FPGA stands for “Field Programmable Gate Array“. A field-programmable gate array (FPGA) is an integrated circuit designed to be configured by a customer or a designer after manufacturing – hence the term “field-programmable”. The FPGA configuration is generally specified using a hardware description language (HDL), similar to that used for an Application-Specific Integrated Circuit (ASIC). Circuit diagrams were previously used to specify the configuration, but this is increasingly rare due to the advent of electronic design automation tools.
FPGA essentially is a huge array of gates which can be programmed and reconfigured any time anywhere. “Huge array of gates” is an oversimplified description of FPGA. FPGA is indeed much more complex than a simple array of gates. Some FPGAs has built-in hard blocks such as Memory controllers, high-speed communication interfaces, PCIe Endpoints, etc. But the point is, there are a lot of gates inside the FPGA which can be arbitrarily connected together to make a circuit of your choice. More or less like connecting individual logic gate ICs (again oversimplified but a good mental picture nonetheless). FPGAs are manufactured by companies like Xilinx, Altera, Microsemi, Fraser Innovations, etc… FPGAs are fundamentally similar to CPLDs but CPLDs are very small in size and capability compared to FPGAs.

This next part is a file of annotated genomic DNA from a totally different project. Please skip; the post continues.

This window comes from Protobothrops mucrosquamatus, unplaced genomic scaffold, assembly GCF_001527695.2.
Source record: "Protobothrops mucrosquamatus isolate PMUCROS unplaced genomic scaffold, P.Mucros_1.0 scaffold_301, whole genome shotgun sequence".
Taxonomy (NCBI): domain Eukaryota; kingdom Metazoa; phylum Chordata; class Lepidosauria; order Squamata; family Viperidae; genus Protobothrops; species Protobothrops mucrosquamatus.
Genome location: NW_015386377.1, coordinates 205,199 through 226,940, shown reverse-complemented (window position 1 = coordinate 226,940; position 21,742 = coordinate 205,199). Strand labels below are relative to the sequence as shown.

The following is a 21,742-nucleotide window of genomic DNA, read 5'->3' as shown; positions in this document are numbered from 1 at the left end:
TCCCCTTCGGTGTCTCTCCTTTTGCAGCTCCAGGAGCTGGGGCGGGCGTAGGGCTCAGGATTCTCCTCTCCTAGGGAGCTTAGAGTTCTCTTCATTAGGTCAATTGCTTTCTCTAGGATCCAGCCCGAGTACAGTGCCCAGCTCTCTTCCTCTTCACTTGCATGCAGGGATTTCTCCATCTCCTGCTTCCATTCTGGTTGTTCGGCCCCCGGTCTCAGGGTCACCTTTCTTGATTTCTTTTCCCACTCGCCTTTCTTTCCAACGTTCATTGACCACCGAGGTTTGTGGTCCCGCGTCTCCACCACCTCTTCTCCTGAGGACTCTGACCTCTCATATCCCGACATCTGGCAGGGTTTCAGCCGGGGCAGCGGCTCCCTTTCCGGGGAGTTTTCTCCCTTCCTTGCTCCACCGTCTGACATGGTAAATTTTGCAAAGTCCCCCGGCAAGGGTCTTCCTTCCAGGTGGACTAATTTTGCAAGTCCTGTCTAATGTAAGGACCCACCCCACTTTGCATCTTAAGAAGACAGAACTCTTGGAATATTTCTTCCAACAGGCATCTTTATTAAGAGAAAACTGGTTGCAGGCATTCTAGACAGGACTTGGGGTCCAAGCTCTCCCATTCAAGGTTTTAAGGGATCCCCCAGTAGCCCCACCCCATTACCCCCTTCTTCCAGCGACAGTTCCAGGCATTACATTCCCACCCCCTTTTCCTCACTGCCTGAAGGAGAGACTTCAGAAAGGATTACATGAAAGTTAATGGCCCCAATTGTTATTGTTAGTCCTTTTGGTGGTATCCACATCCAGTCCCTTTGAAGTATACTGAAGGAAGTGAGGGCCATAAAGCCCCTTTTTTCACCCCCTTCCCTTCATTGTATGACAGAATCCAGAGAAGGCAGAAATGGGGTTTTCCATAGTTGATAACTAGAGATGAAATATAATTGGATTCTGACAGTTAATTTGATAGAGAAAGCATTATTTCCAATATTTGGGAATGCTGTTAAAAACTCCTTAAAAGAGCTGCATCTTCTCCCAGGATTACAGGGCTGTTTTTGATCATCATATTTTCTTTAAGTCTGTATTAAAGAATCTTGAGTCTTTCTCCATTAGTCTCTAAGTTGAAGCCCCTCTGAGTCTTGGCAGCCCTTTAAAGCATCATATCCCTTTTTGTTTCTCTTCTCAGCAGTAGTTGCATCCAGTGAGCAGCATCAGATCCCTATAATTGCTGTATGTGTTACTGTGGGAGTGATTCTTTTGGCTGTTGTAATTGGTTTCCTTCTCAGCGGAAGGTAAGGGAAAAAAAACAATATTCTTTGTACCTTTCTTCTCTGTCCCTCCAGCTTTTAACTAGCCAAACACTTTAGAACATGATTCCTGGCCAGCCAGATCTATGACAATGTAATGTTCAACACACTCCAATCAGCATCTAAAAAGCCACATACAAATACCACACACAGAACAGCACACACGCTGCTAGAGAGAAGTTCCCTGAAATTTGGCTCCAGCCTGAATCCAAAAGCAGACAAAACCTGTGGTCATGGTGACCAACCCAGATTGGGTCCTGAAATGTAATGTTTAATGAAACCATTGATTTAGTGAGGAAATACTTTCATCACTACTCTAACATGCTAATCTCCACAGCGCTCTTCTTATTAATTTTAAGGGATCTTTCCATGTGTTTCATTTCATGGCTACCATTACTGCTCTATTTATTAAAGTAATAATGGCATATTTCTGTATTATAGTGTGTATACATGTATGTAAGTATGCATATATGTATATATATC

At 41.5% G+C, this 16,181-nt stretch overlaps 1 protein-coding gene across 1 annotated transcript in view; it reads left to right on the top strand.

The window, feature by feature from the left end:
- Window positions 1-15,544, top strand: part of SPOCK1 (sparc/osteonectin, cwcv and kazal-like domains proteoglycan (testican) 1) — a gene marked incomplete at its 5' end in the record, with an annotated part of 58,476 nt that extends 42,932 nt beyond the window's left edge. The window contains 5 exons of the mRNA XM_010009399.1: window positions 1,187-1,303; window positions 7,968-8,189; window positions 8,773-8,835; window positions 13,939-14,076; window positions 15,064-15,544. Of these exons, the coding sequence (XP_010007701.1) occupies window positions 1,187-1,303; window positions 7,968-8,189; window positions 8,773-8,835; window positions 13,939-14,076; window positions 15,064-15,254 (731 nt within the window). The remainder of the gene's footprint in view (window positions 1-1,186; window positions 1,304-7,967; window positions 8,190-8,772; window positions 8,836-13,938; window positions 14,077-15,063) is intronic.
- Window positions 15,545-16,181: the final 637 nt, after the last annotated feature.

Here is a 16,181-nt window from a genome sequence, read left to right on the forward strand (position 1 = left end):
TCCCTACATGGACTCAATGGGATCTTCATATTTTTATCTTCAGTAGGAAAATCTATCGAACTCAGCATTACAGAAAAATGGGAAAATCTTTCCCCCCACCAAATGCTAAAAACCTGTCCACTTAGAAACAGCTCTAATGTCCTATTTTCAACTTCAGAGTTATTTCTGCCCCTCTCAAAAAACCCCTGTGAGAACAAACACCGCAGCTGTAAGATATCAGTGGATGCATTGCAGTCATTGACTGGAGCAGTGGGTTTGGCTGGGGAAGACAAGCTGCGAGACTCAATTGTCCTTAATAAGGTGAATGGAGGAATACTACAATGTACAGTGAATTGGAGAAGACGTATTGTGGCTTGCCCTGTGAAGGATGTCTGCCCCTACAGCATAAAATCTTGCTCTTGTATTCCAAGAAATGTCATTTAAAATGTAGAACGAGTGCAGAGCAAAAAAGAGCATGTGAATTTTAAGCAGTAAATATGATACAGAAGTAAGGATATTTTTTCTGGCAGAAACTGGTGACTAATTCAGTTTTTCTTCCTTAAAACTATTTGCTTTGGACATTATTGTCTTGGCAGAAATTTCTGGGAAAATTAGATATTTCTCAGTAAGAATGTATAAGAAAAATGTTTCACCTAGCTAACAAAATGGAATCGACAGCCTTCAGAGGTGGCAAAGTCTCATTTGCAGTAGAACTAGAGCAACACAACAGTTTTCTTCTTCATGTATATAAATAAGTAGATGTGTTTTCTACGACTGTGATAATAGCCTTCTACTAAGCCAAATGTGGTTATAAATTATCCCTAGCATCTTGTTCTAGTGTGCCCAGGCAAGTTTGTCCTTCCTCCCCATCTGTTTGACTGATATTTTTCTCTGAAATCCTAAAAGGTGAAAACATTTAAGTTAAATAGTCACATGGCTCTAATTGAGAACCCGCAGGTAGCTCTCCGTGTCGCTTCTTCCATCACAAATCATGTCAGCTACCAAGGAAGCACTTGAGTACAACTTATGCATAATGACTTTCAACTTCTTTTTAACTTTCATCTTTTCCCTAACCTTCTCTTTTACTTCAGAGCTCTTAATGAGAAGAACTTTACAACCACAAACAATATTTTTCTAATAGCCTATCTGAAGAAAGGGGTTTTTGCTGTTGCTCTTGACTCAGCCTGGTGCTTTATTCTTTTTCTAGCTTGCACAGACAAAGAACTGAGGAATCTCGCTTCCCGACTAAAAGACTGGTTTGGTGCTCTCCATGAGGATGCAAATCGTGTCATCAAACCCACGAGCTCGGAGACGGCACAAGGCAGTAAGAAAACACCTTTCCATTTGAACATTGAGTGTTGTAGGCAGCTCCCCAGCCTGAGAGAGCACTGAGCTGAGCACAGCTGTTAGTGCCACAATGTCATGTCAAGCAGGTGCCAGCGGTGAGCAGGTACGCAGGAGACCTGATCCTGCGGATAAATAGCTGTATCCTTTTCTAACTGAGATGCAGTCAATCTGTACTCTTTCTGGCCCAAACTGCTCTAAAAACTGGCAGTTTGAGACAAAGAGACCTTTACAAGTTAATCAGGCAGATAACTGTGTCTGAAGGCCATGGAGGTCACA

FPGAs contain an array of programmable logic blocks, and a hierarchy of “reconfigurable interconnects” that allow the blocks to be “wired together”, like many logic gates that can be inter-wired in different configurations. Logic blocks can be configured to perform complex combinational functions, or merely simple logic gates like AND and XOR. In most FPGAs, logic blocks also include memory elements, which may be simple flip-flops or more complete blocks of memory. Many FPGAs can be reprogrammed to implement different logic functions, allowing flexible reconfigurable computing as performed in computer software.
FPGAs are similar in principle to, but have vastly wider potential application than, programmable read-only memory (PROM) chips. FPGAs are used by engineers in the design of specialized ICs that can later be produced hard-wired in large quantities for distribution to computer manufacturers and end users. Ultimately, FPGAs might allow computer users to tailor microprocessors to meet their own individual needs.